Fourth in a series of posts about the tea from Darjeeling. Previous in series: Assam
The main problem with Darjeeling tea is quantity: there will never be enough to satisfy demand. The region is small and produces much less per acre than Assam, for instance. It is colder and higher, growth is slow, and the crop devilishly difficult to harvest. Even in a good year production amounts to only twenty two million pounds or so, less than one percent of all the tea India produces. Yet this is unquestionably India’s best-known tea and the passionate aficionados of the Cult of Darjeeling are among the world’s most discriminating tea lovers. Like the great Burgundy wines of France, Darjeeling teas often disappoint. In exceptional years, however, when a flavor unique to Darjeeling which cannot be replicated anywhere else in the world is pronounced, these teas are simply spectacular. In these favored years it takes no connoisseur to explain why the name Darjeeling deserves its fame. In the 1990s some estates began producing small quantities of white, green and oolong teas, less well-made than China’s but promising.
Kanchenjunga, one of the world’s tallest peaks, rises east of Darjeeling and is among its chief attractions. Mountain slopes of less than forty-five degrees are considered almost level by Darjeeling standards; planting on slopes up to sixty or seventy degrees is the rule, not the exception. These steep slopes provide natural drainage for the generous rainfall the mountainsides receive from seasonal monsoon winds. Tea will not grow at elevations much above six thousand feet. In these Himalayan foothills it is planted from approximately eighteen hundred to sixty-three hundred feet, which makes much Darjeeling pretty nearly mile-high grown tea. Each garden varies considerably in altitude and many a property could follow the example of Namring, which sells a Namring Upper to distinguish its higher-grown tea from the lower-grown Namring, tout court.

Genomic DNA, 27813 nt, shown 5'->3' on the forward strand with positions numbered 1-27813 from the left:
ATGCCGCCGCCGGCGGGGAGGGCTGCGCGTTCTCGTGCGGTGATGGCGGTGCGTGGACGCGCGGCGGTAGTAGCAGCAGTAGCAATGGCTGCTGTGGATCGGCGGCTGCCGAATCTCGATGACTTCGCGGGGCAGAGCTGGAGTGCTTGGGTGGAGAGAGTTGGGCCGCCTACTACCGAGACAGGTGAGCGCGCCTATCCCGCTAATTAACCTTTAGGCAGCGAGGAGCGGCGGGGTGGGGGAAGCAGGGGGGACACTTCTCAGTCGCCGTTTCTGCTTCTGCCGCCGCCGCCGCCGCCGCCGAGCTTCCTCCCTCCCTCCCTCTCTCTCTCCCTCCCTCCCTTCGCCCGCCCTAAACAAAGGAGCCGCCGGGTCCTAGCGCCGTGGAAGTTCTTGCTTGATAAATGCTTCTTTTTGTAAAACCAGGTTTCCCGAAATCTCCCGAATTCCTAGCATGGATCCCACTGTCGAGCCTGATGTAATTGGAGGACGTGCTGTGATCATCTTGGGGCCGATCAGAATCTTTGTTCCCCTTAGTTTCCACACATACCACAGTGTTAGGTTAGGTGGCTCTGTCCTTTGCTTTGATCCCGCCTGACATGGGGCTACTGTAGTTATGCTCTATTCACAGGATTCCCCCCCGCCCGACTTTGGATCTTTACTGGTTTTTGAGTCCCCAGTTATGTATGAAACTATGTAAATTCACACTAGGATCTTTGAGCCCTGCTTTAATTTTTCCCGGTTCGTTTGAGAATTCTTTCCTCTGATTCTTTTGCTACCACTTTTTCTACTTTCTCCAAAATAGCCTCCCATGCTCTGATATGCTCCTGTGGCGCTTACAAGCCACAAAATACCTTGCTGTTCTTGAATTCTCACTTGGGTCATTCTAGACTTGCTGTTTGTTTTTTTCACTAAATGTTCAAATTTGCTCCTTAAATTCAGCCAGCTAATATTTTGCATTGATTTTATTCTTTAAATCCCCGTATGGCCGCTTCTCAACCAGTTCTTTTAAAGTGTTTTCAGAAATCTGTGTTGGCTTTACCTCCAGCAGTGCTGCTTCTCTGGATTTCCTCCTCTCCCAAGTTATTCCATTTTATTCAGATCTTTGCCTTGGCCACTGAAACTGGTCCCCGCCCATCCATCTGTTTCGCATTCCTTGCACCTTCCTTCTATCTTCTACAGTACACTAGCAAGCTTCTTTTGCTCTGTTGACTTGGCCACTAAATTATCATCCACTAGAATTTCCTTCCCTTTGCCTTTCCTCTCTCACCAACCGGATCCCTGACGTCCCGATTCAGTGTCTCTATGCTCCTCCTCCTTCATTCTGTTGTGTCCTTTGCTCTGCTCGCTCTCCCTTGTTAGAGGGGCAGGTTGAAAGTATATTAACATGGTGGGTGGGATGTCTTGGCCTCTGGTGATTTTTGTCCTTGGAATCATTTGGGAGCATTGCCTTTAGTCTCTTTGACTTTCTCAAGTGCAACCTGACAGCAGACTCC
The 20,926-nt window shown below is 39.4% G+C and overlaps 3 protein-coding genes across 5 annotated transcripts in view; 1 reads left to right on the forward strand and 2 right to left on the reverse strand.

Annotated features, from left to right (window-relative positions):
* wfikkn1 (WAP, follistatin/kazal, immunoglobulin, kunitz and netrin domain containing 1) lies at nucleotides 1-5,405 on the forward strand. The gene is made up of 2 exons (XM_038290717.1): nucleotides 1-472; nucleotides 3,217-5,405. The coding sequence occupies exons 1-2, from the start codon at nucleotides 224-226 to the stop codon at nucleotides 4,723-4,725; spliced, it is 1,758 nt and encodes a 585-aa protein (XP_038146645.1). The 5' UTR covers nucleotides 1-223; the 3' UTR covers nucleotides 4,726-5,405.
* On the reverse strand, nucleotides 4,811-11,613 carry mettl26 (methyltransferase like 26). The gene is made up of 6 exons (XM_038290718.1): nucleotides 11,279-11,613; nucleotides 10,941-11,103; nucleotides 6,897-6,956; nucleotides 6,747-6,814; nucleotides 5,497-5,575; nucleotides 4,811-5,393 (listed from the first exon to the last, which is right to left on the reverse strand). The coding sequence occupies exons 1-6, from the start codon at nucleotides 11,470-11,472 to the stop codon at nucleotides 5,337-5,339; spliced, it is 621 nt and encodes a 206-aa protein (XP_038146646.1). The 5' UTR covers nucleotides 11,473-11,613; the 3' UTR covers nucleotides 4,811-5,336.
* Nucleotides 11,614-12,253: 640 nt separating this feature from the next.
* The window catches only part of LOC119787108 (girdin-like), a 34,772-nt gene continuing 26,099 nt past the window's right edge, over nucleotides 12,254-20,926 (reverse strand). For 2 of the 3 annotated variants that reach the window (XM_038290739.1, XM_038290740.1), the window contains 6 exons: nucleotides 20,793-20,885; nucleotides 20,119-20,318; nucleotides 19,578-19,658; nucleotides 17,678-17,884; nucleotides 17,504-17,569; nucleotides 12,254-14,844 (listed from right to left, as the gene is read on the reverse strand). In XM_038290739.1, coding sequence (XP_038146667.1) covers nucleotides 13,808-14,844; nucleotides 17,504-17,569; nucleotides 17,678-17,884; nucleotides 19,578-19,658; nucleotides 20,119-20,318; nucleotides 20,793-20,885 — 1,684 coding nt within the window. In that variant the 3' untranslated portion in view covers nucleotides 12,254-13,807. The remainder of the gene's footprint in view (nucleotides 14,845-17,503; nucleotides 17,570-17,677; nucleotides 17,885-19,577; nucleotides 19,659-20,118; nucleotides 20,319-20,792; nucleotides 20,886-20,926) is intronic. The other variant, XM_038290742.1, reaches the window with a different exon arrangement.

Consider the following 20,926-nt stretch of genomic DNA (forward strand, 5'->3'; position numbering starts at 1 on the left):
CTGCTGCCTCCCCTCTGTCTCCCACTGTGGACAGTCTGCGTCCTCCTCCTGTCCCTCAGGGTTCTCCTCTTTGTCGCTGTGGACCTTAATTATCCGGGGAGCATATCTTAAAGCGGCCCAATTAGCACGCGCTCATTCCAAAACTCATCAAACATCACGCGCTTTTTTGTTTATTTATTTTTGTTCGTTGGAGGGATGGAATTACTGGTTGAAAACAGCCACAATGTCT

The higher it is grown, the thinner a tea’s body and the more concentrated its flavor as a rule. Yet altitude is only one factor determining the quality of Darjeeling. The intermittent cloud and sunshine playing over the slopes make their contribution, as do exposure, that is, the direction a slope faces, and a host of other variables like the soil chemistry, temperature and rainfall unique to the area. Another – and more surprising – factor affecting tea taste is the wind.
An additional explanation for Darjeeling’s uniqueness is the type of tea plants grown. Most are of the China or China-hybrid type, which are found almost nowhere outside China (and Japan) except in Darjeeling and the Caucasus. These plants are more resistant to cold than India’s native bush, the Assam jat or type, but their yield is much lower and the leaf smaller. On China bush this small leathery leaf is a dark glossy green, often covered with silvery down.
Since the tender young shoots must be harvested as soon as they are ready, each bush on an estate must be hand-plucked every four to eight days throughout the growing season. A typical plant yields only about one hundred grams per year, that is, maybe four ounces, of made tea. This is less than a third the yield of Assam plants growing in the plains. Each kilogram of Darjeeling consists of over twenty thousand individual shoots; about half as many are required for the same weight of tea produced from the large-leaf Assam jat. Such figures serve to illustrate the extent of human effort that Darjeeling tea requires.
Read next: Darjeeling – Part 2
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